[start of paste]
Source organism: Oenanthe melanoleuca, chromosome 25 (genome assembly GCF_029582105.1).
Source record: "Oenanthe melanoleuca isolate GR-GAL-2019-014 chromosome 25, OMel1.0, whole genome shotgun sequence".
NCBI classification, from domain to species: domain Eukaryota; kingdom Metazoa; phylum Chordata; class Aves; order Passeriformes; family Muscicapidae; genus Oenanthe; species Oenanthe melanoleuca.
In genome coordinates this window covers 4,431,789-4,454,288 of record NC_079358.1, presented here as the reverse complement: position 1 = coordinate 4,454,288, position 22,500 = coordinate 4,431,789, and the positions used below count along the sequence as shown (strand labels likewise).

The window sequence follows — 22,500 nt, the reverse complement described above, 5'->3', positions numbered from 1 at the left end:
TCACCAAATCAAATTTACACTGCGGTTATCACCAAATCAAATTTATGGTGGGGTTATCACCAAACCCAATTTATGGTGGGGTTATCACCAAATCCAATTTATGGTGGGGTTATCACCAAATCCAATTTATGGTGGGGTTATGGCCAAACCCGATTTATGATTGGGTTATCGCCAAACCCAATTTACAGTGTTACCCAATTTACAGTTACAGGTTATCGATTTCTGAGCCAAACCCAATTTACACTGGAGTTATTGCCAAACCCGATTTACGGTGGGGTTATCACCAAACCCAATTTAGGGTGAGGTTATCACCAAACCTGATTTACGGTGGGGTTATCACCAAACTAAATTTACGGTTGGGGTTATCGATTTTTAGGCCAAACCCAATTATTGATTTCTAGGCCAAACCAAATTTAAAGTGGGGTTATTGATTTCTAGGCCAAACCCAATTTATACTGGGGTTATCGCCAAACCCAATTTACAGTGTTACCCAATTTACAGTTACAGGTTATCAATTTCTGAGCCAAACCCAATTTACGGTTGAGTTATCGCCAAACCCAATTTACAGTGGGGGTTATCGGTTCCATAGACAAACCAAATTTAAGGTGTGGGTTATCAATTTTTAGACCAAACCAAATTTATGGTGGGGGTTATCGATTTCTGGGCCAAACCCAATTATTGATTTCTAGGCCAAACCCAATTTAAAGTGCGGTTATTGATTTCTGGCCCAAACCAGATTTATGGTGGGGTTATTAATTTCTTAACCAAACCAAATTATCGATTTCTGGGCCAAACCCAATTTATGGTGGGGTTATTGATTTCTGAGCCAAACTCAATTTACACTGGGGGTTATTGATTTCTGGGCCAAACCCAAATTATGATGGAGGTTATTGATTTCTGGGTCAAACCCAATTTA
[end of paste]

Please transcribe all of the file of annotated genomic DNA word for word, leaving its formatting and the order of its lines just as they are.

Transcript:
Source organism: Oenanthe melanoleuca, chromosome 25 (genome assembly GCF_029582105.1).
Source record: "Oenanthe melanoleuca isolate GR-GAL-2019-014 chromosome 25, OMel1.0, whole genome shotgun sequence".
NCBI classification, from domain to species: domain Eukaryota; kingdom Metazoa; phylum Chordata; class Aves; order Passeriformes; family Muscicapidae; genus Oenanthe; species Oenanthe melanoleuca.
In genome coordinates this window covers 4,431,789-4,454,288 of record NC_079358.1, presented here as the reverse complement: position 1 = coordinate 4,454,288, position 22,500 = coordinate 4,431,789, and the positions used below count along the sequence as shown (strand labels likewise).

The window sequence follows — 22,500 nt, the reverse complement described above, 5'->3', positions numbered from 1 at the left end:
TCACCAAATCAAATTTACACTGCGGTTATCACCAAATCAAATTTATGGTGGGGTTATCACCAAACCCAATTTATGGTGGGGTTATCACCAAATCCAATTTATGGTGGGGTTATCACCAAATCCAATTTATGGTGGGGTTATGGCCAAACCCGATTTATGATTGGGTTATCGCCAAACCCAATTTACAGTGTTACCCAATTTACAGTTACAGGTTATCGATTTCTGAGCCAAACCCAATTTACACTGGAGTTATTGCCAAACCCGATTTACGGTGGGGTTATCACCAAACCCAATTTAGGGTGAGGTTATCACCAAACCTGATTTACGGTGGGGTTATCACCAAACTAAATTTACGGTTGGGGTTATCGATTTTTAGGCCAAACCCAATTATTGATTTCTAGGCCAAACCAAATTTAAAGTGGGGTTATTGATTTCTAGGCCAAACCCAATTTATACTGGGGTTATCGCCAAACCCAATTTACAGTGTTACCCAATTTACAGTTACAGGTTATCAATTTCTGAGCCAAACCCAATTTACGGTTGAGTTATCGCCAAACCCAATTTACAGTGGGGGTTATCGGTTCCATAGACAAACCAAATTTAAGGTGTGGGTTATCAATTTTTAGACCAAACCAAATTTATGGTGGGGGTTATCGATTTCTGGGCCAAACCCAATTATTGATTTCTAGGCCAAACCCAATTTAAAGTGCGGTTATTGATTTCTGGCCCAAACCAGATTTATGGTGGGGTTATTAATTTCTTAACCAAACCAAATTATCGATTTCTGGGCCAAACCCAATTTATGGTGGGGTTATTGATTTCTGAGCCAAACTCAATTTACACTGGGGGTTATTGATTTCTGGGCCAAACCCAAATTATGATGGAGGTTATTGATTTCTGGGTCAAACCCAATTTA